Biofumigant seed crops for pest and disease control
Green manure crops can be used not only to add nutrition and control weeds in your garden, but also to interrupt pest and disease cycles, much the same way as crop rotation does. This practice is known as biofumigation.
Growing a biofumigant crop can be used to manage issues such as root knot nematodes and root rot fungal pathogens, which consequently reduces the need to use toxic chemicals for soil fumigation. Plants which are particularly effective at doing this are: Brassica napus & Brassica campestris; mustard; and French marigold (Tagetes patula). In order for these crops to be successful biofumigant crops, they need to be dug into the soil where they release natural gases as they break down.
Brassica napus and Brassica campestris:
These species of brassica contain high levels of biofumigant compounds and have similar growing requirements to Canola. They also produce high levels of organic matter, perfect for the garden. Their strong taproots help to break up clay soils. Sow early autumn and early spring by evenly scattering seed across cultivated soil then lightly covering or raking in. Maintain reliable moisture, particularly until germination occurs.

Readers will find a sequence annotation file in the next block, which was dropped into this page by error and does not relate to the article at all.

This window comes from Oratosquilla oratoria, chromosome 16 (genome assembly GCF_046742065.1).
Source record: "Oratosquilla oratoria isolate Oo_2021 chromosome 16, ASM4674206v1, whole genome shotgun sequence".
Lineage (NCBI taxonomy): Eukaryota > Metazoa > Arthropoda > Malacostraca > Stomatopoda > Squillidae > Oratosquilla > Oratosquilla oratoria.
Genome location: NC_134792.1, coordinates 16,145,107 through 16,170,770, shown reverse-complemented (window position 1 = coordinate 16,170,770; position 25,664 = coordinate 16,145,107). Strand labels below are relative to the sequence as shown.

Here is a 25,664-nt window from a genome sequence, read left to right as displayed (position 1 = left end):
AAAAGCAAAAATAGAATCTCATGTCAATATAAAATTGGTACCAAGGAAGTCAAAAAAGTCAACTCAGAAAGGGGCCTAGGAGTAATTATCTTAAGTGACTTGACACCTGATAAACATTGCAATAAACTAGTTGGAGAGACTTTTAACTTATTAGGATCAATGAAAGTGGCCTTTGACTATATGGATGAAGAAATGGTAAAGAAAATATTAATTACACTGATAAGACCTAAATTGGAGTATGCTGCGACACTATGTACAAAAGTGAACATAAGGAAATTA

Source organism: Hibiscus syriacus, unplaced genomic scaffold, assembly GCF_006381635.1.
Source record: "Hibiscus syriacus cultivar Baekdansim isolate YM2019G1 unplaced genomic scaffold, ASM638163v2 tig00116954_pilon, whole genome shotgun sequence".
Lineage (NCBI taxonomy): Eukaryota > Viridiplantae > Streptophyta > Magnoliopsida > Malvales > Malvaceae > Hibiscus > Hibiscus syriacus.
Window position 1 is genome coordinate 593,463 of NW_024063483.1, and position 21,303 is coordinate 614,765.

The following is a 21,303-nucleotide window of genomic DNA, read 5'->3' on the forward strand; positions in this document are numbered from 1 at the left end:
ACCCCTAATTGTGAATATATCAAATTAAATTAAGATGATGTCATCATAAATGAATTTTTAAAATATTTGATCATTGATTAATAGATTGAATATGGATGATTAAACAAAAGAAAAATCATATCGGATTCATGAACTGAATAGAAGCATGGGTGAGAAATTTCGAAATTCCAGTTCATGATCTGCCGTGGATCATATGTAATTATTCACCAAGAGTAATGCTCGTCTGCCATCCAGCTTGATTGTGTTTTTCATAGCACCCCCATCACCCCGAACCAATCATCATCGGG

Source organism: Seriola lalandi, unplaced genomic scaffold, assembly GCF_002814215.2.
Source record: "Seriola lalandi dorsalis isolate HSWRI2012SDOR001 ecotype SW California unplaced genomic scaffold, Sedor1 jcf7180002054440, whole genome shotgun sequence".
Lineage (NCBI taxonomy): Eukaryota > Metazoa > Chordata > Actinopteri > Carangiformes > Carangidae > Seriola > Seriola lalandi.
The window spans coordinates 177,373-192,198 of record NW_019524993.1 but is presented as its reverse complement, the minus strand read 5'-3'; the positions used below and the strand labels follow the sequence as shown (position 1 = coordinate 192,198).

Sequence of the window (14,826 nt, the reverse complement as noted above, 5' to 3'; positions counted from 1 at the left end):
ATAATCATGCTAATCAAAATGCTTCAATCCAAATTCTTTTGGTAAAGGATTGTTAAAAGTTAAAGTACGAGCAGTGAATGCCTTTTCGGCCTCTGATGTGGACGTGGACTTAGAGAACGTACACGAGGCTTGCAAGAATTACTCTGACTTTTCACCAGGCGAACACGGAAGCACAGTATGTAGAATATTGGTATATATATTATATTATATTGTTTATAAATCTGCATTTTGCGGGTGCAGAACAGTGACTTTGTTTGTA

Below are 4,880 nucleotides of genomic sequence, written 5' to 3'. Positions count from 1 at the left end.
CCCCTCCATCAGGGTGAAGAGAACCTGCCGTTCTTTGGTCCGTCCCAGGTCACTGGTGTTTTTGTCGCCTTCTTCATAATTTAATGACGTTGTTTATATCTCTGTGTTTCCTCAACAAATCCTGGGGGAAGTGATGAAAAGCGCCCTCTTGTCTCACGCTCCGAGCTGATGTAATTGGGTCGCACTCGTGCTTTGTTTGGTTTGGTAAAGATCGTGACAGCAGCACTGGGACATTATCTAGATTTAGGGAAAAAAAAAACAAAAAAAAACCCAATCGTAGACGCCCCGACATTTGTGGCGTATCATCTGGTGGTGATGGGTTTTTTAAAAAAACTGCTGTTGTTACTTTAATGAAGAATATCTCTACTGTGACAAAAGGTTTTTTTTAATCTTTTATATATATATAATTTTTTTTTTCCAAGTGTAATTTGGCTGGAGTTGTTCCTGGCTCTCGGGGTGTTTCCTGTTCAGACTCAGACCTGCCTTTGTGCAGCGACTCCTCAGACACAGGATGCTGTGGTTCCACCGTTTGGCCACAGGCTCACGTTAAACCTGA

The merits of marigolds have long been recognised, particularly in relation to their medicinal properties and as a food source to beneficial insects. It is now also known that French marigold, Tagetes patula, assist in the control of soil-borne diseases such as Verticillium Wilt and nematodes. This can be achieved by interplanting susceptible crops such as tomatoes with the species, as well as digging them in at the end of the growing season. Sow marigolds during spring and summer.